Amiel: I’m hearing a lot about loneliness - Macleans.ca

Amiel: I’m hearing a lot about loneliness

Daul Kim, 20, had lots of friends and was hugely successful. Still, she felt ‘like a ghost.’

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She strides on the cover of this November’s Russh magazine, hair dyed blond, nipples showing through the sheer blouse and her trademark look—somewhere between a snarl and a sneer. South Korean model Daul Kim, 20, was found hanged last week in her Paris apartment—an apparent suicide. Kim had youth, beauty, success, a boyfriend—and a life ahead that she clearly felt was not worth living.

The newspaper reports said that Kim was battling loneliness and depression. She is reported to have written, “The more I gain the more lonely it is. I’m like a ghost.” Her blog was called I Like To Fork Myself. Even allowing for the mood swings of youth, these are not indicators of equilibrium. One can’t know much more about Kim, especially now that her blogger’s diary has been sealed and the video she made the day before her death is unavailable. Only that she had lots of friends, was mega-successful—she was Karl Lagerfeld’s latest pick for Chanel’s accessories ads—and was busy working on her sideline video career.

I read about Kim while listening—not inappropriately—to Kirsten Flagstad and then Waltraud Meier sing the Liebestod from Wagner’s Tristan und Isolde on YouTube. I won’t bore readers with the lyrics, but this is just about the triple-star anthem of loneliness-gone-batty sung by the dying Isolde over the dead body of Tristan. Loneliness, though, is a much more deep-seated condition than simply being alone, and as a serious psychological problem it is difficult to diagnose in the presence of other problems. If your spouse dies or your child has a debilitating illness, the normal reaction is a sense of loneliness. The more difficult cases are those of people who, like Kim, seem to have everything.

Lately, I have become accustomed to people who are at the centre of social life with friends and admirers galore, earnestly telling me how “lonely” they are. One can’t be sure whether this is affectation—a sure sign a condition is becoming trendy—or authentic. Whatever, “loneliness” looks positioned to be the Next Big Thing in psychiatric and intervention trends. The condition appears to peak at two psychologically vulnerable points in life: the late teens and twenties and then in the post-seventies. Demographic trends show Europe and North America with increasingly aged populations prone to the condition, and I’m proud to report that Canada is in the forefront of research studies on this topic. With at least one in seven Canadians now “seniors” and lots in their eighties barrelling away to their nineties and 100s, our nation is in line for one of our famed bronze medals—this time as a top centre of lonely people.

Talented and neurotic people may put loneliness to good use, hence the club’s poster girl, poet Emily Dickinson. For most, the only way to combat the feeling is by seeking company, though for some this very company aggravates the pain. Apart from music, which itself can be toxic by the associations it invokes, my own lumpenprole solution is the television set. The TV is invariably turned on but with the mute button engaged. One becomes best friends with the television’s talking heads, enjoying their company in your home but avoiding the rubbish they spout. My chosen companion these days is the full-figured blond woman on the weather channel who seems perilously close to bursting out of her blouse or jacket as she reaches for northern Ontario.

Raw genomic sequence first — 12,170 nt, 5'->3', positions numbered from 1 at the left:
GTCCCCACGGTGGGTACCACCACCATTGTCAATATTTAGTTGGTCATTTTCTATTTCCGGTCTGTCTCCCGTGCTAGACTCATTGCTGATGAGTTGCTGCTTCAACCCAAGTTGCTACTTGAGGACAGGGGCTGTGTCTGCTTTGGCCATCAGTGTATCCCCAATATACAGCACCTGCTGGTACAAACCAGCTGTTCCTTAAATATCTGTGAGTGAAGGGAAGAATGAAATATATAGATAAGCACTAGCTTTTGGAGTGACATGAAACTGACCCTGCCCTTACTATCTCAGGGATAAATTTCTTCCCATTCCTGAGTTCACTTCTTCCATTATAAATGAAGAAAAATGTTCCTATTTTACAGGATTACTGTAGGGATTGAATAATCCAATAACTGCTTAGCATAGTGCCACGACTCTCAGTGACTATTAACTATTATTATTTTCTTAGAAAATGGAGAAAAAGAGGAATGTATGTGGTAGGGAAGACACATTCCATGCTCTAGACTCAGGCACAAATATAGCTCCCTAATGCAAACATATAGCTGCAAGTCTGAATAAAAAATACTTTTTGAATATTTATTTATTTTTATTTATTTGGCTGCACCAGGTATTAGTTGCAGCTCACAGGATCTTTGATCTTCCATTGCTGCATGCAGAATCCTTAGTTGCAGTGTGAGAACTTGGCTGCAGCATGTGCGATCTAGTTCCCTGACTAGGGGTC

I have dozens of DVDs stacked on sink tops to take my mind off “things” while in my bath. I’m enjoying a Bette Davis festival at the moment, with my favourite 1944 Mr. Skeffington just edging out Now, Voyager. Claude Rains plays the dream Jew in the film—wise, successful and handsome (if terribly short). It amuses me that in this 145-minute film which pivots on Skeffington’s identity as a Jew, the actual J word is used three times. Drop the soap and you could miss the whole premise.
Unlike those sufferers with full-blown mental illnesses, the psychic fragility behind loneliness is largely predicated on self-absorption. The extent varies but when you reach Kim’s state it is pathological. I don’t say this judgmentally: no mental makeup is blameworthy, only noteworthy. I’d like to reshape my own mind to be more resilient, just as one can reshape the body with exercise and care. But like one’s body type, the mind is a given and there is only so much strengthening you can do.

I don’t expect Kim did much. On her blog, she claimed to be reading Tolstoy. She might have been helped by reading something inspirational like the late Viennese psychiatrist Viktor E. Frankl’s Man’s Search for Meaning. Loneliness has some relationship to the existential dilemma that hits every human being when we wonder about the point of life. By the time you really ask this question and certainly before you kick the chair on which you have been standing with noose knotted, you have generally gone through quite a lot. Dr. Frankl, ex-Auschwitz, went through more than any human being should have, and his conclusions are not without use.

Our job, he wrote, is not to look for the meaning of life but to realize that life questions you. If suffering turns out to be your lot, then seize the opportunity to make something of it. Life expects, and no human being is without purpose etc. etc. But Daul Kim was only 20 years old and alone in the mirrored hell of a model’s life. All she could see was her own reflection—and, unlike the camera, she didn’t like it.